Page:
Adam Driver lets Star Wars secrets slip
From the Marines to the Emmys to the most powerful cultural force in the galaxy, for Adam Driver, finding his path has been a long, hard battle. Now, for Star Wars: The Last Jedi, in a role he never imagined could be so complex, the face of millennial angst faces his toughest fight yet. Spoiler alert!
His face shrouded beneath a hood, Adam Driver strides toward me. Shoulders hunched, fists jammed into jean pockets, he lets out a low whisper, “Hi. I’m Adam.”
The mixed messages – simultaneously worrying he’ll be recognised and that he won’t – hang in the air awkwardly as Driver surveys our spot, a near-empty New York City café. Neither fear is well-founded; there is no flock of fans to notice him and yet there is no mistaking the actor, his grey hoodie notwithstanding.
“I try to disguise things, but it just doesn’t really work for me,” Driver says, shedding the sweatshirt. “I honestly just look the way I look and it’s difficult to blend in because I’m tall and I look strange. I shouldn’t put a judgment on it.”
Others have judged his appearance more favourably. Driver has been dubbed a “cure for the cookie-cutter leading man” and “a millennial sex symbol”. Which may or may not be a compliment. Although few phrases are as loaded as “unconventionally attractive”, it’s as if those two words were combined expressly to describe Driver. Exaggerated ears; hooded, slanted eyes; long nose with a boxer’s bridge; broad mouth and lips – his disparate features coalesce into a surprisingly appealing whole.
“I guess I never think about it like ‘I am a leading man’ or ‘I am a sex symbol.’ It’s strange to hear that stuff. I don’t think I could have imagined it,” says Driver. Yet, there was his visage on Gap billboard ads; in American Vogue with a black-horned ram slung across his shoulders; in a close-up at the Emmy Awards, where he was nominated for Best Supporting Actor three years in a row for his part in HBO’s Girls; and cast eternally in plastic as a Kylo Ren action figure for Star Wars: The Force Awakens – masked and unmasked versions available. (“Not bad,” he says of the likeness, “but my head and face are a lot bigger.”) Passers-by who once stopped him to ask, “How could you do that to Hannah?” in reference to the bad-boy behaviour of Driver’s character in Lena Dunham’s runaway-success television series, now ask, “How could you do that to Han Solo?”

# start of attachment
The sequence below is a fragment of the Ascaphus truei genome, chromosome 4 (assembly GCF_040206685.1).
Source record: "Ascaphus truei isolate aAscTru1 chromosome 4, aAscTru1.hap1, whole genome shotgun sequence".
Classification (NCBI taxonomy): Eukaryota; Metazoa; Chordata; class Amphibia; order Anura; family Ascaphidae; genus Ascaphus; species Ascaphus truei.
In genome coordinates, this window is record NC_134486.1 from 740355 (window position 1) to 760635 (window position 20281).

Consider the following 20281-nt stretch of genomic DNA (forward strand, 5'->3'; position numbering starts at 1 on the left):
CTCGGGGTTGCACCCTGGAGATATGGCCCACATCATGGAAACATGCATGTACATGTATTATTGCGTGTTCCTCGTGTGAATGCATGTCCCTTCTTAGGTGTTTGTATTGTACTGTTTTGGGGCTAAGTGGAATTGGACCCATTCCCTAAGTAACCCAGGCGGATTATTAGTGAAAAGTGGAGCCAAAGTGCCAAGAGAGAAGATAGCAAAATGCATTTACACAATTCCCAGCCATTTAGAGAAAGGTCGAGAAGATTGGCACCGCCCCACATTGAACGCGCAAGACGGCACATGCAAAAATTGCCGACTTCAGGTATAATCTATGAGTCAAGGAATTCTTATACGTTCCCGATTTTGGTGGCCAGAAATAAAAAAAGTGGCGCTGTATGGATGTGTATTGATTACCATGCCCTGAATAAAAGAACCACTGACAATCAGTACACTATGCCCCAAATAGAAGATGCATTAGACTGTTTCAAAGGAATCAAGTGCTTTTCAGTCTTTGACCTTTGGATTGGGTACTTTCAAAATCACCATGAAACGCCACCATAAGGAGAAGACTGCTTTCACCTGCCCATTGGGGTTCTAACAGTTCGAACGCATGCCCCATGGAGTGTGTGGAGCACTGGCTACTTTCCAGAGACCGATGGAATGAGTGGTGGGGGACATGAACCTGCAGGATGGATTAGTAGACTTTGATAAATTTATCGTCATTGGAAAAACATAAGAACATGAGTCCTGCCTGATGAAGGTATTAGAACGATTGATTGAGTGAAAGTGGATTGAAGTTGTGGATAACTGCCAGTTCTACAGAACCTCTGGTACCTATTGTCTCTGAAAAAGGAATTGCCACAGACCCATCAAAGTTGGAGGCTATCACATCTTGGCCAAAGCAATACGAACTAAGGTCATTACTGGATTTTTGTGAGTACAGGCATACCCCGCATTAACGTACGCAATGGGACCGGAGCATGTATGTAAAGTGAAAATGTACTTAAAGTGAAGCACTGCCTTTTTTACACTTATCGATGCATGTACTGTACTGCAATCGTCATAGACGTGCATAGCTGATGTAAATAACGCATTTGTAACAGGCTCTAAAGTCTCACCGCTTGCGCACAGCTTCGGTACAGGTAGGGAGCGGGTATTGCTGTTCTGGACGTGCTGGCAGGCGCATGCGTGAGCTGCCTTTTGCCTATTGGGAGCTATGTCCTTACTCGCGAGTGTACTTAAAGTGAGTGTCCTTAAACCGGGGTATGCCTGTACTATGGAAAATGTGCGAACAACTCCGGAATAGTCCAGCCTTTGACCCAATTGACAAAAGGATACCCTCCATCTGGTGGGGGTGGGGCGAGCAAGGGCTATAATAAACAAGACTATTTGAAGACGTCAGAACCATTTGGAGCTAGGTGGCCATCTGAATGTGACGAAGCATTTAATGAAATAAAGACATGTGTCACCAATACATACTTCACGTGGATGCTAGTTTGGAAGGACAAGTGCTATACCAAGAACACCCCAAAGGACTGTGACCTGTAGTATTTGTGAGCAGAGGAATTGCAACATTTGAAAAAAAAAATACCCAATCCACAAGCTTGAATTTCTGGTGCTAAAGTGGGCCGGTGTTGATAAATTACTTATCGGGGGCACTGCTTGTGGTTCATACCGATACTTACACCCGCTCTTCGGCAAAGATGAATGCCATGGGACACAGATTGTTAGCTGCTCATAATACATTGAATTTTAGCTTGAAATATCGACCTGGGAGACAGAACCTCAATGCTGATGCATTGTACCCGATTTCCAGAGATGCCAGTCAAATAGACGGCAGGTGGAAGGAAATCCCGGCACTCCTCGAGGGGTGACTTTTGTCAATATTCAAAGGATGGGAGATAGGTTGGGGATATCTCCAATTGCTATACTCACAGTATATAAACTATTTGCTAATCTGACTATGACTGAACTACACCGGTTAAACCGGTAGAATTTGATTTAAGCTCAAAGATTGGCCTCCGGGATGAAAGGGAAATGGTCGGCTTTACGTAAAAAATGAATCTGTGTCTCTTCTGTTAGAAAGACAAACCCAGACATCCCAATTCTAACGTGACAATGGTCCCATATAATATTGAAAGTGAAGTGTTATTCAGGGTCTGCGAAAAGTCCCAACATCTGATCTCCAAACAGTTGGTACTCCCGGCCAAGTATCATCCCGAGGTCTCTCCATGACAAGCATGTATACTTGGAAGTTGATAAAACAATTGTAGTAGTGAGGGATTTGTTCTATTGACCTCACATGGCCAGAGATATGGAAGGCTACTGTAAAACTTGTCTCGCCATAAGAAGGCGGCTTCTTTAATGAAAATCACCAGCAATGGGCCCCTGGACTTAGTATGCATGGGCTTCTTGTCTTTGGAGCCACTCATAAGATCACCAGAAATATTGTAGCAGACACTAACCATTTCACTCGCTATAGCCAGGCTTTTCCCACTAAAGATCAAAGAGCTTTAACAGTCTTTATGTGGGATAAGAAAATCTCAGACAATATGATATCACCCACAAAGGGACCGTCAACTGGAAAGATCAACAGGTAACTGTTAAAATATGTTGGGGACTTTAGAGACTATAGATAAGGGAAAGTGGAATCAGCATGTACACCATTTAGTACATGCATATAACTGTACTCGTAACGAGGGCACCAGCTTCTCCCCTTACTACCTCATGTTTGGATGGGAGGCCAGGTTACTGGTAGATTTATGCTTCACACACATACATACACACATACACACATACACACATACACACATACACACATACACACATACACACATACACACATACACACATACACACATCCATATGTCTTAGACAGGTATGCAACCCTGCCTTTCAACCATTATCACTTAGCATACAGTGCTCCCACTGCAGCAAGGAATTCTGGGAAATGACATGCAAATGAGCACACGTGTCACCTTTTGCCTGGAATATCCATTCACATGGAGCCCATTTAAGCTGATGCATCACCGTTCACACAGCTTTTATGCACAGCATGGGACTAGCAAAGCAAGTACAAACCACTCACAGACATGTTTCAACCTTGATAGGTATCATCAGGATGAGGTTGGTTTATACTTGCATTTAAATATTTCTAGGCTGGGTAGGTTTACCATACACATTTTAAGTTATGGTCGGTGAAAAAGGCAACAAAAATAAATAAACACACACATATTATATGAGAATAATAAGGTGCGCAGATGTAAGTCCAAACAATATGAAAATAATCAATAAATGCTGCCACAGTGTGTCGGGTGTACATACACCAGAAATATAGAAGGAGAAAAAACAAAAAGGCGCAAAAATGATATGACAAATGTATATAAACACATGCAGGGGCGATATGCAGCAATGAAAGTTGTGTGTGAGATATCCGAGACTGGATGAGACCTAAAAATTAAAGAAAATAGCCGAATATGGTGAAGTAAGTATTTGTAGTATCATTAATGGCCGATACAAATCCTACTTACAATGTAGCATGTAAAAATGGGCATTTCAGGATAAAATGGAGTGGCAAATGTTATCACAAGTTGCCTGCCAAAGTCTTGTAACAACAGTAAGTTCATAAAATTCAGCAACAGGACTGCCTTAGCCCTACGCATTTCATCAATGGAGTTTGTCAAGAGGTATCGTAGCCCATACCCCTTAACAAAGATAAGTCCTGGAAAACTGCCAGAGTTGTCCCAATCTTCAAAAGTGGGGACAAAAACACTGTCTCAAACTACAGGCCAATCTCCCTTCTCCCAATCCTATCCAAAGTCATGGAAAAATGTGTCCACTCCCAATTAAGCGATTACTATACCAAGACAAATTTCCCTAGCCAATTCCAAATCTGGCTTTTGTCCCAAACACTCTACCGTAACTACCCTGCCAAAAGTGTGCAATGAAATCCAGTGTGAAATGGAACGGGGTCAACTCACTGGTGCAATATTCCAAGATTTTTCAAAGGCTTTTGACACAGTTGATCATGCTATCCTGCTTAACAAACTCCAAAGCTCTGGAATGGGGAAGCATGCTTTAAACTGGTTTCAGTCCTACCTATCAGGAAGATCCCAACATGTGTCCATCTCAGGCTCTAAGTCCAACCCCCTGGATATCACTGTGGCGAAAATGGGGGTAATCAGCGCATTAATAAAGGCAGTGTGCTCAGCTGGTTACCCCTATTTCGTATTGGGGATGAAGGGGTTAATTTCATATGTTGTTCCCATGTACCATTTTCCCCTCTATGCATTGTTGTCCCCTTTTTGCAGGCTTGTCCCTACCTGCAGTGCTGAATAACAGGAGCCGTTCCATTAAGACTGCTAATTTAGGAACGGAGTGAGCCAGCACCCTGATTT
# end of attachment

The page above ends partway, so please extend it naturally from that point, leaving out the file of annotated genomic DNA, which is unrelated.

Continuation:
“It’s a lot,” Driver says, “every part of my life. If we rewound to ten years ago, I would not have said that this is what my life would be.
“And now this music,”he waves his hands at the piano composition streaming through the café like pretentious Musack,”is making that sound so emotional. It isn’t helping, you know?”
Far from angry, the brooding face of millennial angst is smirking. At 33, Adam Driver’s signature intensity hasn’t wavered, but interest in being a tortured artist has. He’s aware of his tendencies – toward anxiety, analysis and absolutism – and is taking steps to temper them. Still, it’s a struggle, seeing good fortune as anything but a cause for self-flagellation.
If we did rewind ten years, we’d see why. Driver was a Gordian knot of clenched intensity. Enrolled at New York’s Juilliard performing arts school, he was so aggressive that his comments made fellow students cry. Every morning he would have six eggs for breakfast, then run five miles to the school from his home in Queens. He would eat a whole chicken for lunch and, during his day at the prestigious drama school, perform random feats, such as 1,000 push-ups.